During the 13th century, it was called Temasek, which means "sea town". A century later, the ruler of Palembang named Sang Nila Utama, sailed close to the shore of the island. He saw a beast which resembled a lion, causing him to call the island "Singa Pura", which in Sanskrit means "Lion City". This was later written as "Singapura" in Malay, and transliterated as "Singapore". The lion that Sang Nila Utama saw could well have been the Leopard Cat (Prionailurus bengalensis) a common wild cat that still roam the forests in Pulau Tekong off the northeast coast of the island.
As with Penang, Singapore was little more than a pirate haven, with small pockets of Malay settlements. Archaeological excavation on Fort Canning revealed pre-colonial settlements on the island. That hill was known then as Bukit Larangan (Forbidden Hill), and the locals were afraid of going up there, lest misfortune should fall on them.
The modern history of Singapore began with the arrival of Sir Stamford Raffles in 1819. In little time, the island quickly surpassed Penang and Malacca as the main trading post for the British in the Far East. The island thrived as a free port, and attracted peoples from across the region. Raffles segmented the newly established town according to racial lines: the Europeans get the choicest land, where the Civic District is located today; the Chinese inhabited what becomes Chinatown; the Indian settled in what's today Little India, and the Malays settled around the palace of the Sultan in and around Kampong Glam.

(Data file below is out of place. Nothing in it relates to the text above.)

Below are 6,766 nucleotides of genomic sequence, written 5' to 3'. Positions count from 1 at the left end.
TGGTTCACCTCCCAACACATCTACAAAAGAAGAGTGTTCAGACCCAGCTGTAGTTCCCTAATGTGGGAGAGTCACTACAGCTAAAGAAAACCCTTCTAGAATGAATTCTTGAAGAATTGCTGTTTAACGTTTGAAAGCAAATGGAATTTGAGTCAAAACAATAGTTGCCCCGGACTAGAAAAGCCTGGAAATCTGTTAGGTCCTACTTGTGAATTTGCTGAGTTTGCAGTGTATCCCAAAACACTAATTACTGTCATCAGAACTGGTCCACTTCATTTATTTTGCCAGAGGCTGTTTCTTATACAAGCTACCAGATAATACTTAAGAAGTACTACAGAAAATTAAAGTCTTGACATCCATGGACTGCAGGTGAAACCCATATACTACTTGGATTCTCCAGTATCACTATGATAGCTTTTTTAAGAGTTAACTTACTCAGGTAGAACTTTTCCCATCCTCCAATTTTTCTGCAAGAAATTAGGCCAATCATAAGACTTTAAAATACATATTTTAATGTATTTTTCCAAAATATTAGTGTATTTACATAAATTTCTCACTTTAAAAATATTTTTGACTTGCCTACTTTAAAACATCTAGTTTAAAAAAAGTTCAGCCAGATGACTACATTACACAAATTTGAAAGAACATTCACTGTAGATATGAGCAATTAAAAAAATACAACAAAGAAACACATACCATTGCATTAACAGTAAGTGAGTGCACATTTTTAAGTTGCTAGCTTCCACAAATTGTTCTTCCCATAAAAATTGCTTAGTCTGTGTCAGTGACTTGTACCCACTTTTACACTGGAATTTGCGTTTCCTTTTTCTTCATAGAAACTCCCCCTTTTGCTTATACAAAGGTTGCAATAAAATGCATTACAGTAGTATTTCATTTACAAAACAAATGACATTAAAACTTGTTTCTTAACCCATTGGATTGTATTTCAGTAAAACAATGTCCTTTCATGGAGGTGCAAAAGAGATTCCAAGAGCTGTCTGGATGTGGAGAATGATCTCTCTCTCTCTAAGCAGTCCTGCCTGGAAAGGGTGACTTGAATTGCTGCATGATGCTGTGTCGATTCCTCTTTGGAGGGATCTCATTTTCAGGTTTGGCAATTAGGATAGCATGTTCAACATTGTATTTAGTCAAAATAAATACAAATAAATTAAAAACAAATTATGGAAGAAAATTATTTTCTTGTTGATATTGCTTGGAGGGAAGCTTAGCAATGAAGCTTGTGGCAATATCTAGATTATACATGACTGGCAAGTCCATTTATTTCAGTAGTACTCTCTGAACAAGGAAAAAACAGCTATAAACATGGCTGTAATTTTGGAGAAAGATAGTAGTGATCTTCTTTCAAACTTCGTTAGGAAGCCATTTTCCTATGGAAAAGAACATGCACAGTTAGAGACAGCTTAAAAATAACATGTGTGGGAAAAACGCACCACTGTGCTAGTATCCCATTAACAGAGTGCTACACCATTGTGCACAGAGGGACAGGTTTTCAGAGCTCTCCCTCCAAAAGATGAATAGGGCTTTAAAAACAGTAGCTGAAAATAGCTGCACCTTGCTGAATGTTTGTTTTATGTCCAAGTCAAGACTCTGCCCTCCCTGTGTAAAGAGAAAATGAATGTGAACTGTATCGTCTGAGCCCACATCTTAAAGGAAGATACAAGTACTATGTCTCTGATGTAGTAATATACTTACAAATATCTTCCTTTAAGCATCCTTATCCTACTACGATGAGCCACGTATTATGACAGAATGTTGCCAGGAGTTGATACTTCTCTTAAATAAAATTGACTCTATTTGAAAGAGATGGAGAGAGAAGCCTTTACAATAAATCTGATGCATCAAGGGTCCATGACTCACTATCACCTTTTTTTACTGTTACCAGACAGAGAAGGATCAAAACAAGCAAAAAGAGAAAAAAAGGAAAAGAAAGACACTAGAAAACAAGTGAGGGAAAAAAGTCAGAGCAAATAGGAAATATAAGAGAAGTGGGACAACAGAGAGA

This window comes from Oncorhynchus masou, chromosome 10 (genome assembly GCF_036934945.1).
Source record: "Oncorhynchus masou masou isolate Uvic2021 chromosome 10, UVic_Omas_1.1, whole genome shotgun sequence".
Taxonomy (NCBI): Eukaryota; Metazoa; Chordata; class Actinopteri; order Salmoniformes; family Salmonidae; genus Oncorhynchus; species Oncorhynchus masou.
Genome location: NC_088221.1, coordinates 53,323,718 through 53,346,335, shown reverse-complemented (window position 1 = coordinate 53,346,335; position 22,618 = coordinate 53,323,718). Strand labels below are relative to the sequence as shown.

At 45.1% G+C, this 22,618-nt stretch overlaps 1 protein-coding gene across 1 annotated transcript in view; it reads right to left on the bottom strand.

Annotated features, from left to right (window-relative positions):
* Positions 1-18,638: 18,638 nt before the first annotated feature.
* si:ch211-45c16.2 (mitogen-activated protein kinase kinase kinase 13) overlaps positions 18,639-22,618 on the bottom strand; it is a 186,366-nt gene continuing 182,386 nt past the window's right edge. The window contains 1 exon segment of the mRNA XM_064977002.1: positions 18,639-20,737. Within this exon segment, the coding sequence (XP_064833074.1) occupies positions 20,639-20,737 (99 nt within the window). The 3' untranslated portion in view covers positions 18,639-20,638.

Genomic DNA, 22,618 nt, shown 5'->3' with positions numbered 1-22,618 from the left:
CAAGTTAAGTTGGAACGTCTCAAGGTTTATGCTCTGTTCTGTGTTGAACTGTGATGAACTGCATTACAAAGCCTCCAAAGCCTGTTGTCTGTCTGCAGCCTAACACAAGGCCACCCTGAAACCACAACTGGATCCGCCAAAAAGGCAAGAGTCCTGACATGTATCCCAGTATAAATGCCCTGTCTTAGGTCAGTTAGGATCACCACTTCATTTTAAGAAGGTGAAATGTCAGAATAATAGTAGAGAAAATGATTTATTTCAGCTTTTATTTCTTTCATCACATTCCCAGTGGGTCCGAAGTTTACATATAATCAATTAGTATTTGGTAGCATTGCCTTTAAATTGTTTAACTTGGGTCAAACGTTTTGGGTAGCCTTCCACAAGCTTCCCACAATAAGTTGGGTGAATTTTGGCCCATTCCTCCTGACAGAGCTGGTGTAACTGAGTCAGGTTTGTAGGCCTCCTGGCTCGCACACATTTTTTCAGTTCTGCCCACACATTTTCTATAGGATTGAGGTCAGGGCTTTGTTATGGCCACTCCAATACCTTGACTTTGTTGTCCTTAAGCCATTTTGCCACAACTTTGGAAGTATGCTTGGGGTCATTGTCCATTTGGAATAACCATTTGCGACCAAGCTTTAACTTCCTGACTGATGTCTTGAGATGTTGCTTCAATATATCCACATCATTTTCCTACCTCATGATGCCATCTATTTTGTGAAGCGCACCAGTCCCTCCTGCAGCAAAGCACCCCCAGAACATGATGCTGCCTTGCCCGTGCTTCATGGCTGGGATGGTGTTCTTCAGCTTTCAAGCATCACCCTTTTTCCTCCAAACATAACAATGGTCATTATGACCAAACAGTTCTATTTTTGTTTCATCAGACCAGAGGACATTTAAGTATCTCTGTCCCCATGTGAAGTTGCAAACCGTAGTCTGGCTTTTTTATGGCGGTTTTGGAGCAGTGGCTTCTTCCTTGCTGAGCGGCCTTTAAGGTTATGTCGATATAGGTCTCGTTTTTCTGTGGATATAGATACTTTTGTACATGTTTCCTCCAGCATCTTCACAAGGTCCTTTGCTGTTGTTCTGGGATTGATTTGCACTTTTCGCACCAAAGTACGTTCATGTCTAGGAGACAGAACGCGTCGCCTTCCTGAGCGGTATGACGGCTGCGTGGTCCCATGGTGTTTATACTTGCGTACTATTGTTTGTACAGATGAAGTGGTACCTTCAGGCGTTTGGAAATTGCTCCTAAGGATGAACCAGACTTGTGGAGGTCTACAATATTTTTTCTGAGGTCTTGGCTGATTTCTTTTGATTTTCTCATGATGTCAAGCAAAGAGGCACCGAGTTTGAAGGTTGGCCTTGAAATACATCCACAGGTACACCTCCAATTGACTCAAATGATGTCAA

Singapore was under British administration until World War II, when it was occupied by the Japanese from 1942-45. Following the war, it returned to British rule. By then, the spirit of nationalism and the urge to be independent were bubbling under the surface. Singapore became a self-governing state in 1959 with Lee Kuan Yew as its first prime minister.
On 16 September 1963, Lee led Singapore into the newly formed Federation of Malaysia, which comprised the former Malaya, Sarawak, British North Borneo and Singapore. Brunei, which was initially expected to join the federation, decided eventually not to. The marriage lasted less than two years, and on 9 August, 1965, it was ejected from the federation following racial tension, becoming the Republic of Singapore.
The period immediately after gaining independence in 1965 was a volatile time for Singapore. This was a country without any natural resources. Its prime minister was just 35 years old. There was racial tension among the races and unemployment was high. To top it off, Britain was pulling out its troops, causing a loss of 50,000 jobs.
Prime Minister Lee and his cabinet tackled the most pressing issue first, that was, to unify the different races and create a Singaporean identity. Four national languages namely Malay, Chinese, Tamil and English, are recognised. The Housing and Development Board began a program to built homes for the people, with the aim that every unit should be owner occupied. Industrial estates were created throughout Singapore, with port and shipbuilding facilities established in Jurong.
Forty Years After Independence
Today Singapore is an envy of all its neighbors. A free market economy, the country is now a newly developed nation that enjoys a stable political and industrial climate. It has a highly educated workforce necessary to support its role as the financial hub of the region. Singapore today enjoys the highest standard of living in Southeast Asia, and one of the highest in the world.